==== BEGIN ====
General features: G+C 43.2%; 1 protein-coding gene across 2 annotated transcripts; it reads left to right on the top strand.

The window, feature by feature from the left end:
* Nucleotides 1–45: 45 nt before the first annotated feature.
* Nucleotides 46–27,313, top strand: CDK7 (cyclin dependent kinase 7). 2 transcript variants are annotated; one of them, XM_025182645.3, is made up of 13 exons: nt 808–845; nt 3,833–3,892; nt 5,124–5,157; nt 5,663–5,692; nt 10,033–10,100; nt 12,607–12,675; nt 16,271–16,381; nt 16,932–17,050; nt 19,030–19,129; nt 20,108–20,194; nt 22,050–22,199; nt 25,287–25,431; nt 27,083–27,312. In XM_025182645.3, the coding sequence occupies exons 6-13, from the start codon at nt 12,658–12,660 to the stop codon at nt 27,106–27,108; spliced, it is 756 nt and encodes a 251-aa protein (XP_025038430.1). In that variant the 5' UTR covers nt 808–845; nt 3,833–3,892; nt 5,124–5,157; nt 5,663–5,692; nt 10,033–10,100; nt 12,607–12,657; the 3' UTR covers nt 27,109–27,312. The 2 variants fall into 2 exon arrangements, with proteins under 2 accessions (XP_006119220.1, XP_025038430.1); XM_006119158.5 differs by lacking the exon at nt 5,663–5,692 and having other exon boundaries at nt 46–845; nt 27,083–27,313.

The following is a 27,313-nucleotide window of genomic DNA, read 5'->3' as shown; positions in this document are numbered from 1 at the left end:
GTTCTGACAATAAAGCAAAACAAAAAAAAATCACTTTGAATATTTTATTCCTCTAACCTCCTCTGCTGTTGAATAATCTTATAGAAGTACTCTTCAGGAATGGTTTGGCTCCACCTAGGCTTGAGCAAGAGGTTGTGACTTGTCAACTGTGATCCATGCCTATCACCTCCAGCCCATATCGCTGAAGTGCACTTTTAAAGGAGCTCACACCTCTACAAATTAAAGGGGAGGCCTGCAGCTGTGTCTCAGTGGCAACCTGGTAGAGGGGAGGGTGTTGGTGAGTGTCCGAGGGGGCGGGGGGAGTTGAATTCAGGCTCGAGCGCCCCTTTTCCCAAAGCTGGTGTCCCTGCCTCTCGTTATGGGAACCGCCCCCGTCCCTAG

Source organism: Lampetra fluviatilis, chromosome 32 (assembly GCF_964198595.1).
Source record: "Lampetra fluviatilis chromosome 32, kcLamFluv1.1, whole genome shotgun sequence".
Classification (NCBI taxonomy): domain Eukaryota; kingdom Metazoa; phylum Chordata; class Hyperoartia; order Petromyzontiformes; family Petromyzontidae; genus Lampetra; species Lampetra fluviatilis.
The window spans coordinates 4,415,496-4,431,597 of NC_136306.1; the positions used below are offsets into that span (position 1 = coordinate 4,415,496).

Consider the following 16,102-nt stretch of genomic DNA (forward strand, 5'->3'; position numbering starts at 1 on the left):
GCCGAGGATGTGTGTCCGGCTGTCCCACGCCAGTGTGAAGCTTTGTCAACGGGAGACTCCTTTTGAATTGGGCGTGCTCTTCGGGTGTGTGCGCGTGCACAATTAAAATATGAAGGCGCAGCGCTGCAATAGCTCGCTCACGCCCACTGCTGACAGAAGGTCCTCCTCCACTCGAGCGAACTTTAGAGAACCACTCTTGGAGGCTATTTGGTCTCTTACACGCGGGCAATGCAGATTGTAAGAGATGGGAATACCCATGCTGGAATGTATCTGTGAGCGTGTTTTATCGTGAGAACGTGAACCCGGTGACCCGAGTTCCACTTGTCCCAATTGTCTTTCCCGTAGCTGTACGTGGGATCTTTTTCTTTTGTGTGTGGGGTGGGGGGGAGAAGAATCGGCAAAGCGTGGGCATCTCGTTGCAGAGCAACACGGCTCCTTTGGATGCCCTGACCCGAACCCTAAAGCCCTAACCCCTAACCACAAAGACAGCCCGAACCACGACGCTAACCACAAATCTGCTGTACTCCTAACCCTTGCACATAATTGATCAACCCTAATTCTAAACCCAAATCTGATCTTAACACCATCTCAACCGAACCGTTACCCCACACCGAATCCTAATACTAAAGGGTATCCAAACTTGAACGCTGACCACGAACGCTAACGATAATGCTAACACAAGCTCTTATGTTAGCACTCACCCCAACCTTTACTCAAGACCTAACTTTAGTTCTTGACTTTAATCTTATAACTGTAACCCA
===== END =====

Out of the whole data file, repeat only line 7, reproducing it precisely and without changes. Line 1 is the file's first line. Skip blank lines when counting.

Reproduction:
Source organism: Lampetra fluviatilis, chromosome 32 (assembly GCF_964198595.1).